• Note: Much of the history of the Richmond Public Schools was recorded in the context of a segregated society, and the reader should readily discern between pre- and post-desegregation observations. The terms "black," "colored," "Negro," and "white" in this booklet should not be considered offensive as they have been used according to the custom of the particular period. Since 1962, the division has omitted such racial designations from its reports and publications.

Bowler School (J. Andrew)

  • 608 North 26th Street
    (26th Street between Leigh & 'M' Streets)

    Previously known as Springfield, this was the first white school on Church Hill to be converted into a Negro school. At that time (1948), the name was changed to honor a highly respected civic leader, minister, and teacher (East End/George Mason). J. Andrew Bowler, first pastor of Mt. Olivet Baptist Church, 1223 North 25th Street, is depicted there in a stained glass window.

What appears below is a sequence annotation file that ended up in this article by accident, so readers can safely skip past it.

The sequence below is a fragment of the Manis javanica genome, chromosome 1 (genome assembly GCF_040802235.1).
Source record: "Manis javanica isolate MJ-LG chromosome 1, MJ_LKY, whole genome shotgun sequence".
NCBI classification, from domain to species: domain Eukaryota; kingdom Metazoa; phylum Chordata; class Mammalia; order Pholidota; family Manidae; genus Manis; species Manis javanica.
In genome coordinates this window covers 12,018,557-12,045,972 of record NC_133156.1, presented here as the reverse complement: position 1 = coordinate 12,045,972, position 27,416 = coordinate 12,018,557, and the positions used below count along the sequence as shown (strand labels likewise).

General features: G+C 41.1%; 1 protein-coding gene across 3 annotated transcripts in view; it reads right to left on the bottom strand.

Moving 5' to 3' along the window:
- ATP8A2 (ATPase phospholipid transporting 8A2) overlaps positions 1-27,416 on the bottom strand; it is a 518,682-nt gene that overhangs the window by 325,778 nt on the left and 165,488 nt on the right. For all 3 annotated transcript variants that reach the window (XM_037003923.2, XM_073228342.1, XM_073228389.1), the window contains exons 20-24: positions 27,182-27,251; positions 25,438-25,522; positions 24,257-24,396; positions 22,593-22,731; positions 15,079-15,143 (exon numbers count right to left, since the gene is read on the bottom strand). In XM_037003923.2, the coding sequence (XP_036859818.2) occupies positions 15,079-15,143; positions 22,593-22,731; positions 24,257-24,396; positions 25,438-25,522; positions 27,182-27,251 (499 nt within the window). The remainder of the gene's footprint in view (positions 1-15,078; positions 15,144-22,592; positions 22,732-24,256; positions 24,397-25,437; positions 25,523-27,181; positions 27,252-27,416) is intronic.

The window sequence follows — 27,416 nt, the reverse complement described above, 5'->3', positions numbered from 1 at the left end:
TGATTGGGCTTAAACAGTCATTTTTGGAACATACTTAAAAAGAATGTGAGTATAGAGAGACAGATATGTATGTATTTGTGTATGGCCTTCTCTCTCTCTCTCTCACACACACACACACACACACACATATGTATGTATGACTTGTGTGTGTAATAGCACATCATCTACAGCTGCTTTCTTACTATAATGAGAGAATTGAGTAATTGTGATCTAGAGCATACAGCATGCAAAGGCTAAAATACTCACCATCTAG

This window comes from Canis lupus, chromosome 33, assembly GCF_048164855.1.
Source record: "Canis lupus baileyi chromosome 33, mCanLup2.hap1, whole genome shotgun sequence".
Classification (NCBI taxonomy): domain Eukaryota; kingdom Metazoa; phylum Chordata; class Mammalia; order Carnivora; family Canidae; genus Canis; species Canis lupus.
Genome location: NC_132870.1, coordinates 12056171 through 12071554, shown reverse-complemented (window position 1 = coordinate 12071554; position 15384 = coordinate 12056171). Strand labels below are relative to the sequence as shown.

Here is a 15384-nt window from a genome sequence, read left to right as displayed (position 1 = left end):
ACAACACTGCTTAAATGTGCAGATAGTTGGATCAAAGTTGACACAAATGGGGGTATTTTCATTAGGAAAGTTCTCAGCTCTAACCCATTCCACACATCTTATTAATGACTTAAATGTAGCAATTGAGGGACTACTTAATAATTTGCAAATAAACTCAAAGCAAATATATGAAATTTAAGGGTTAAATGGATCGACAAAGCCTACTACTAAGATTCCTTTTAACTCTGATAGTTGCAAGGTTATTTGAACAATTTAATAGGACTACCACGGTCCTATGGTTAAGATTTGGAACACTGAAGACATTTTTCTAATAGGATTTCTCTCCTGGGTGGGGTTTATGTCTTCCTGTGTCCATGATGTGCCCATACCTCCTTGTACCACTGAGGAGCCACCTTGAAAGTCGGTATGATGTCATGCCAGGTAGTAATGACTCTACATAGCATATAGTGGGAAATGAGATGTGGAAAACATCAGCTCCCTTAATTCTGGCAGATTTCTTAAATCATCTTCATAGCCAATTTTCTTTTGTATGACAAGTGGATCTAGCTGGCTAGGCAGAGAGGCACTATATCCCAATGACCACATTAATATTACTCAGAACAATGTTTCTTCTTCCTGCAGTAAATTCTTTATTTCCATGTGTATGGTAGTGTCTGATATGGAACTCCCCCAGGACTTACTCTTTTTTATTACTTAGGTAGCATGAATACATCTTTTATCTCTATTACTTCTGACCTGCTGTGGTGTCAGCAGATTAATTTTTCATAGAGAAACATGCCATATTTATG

Bowler was discontinued as an elementary school in 1972. From 1972-75, it operated as a middle school, housing the sixth grade of East End. In 1975, the students were relocated to East End-Bacon.

    Bowler housed the Bellevue program in 1975-77, while that building was undergoing renovation.

    Bowler was declared surplus to the City, June 30, 1979. It was used by R-CAP for a number of years and is currently being advertised for private development.

    1948-1949 - 817 (pupils from George Mason)
    1971-1972 - 638 (final elementary)
    1974-1975 - 367 (final)

    1948-1972 - Linwood Thomas Binford
    1972-1973 - William Murray Clayborne
    1973-1975 - Fred Adolphus Cooper

    Springfield School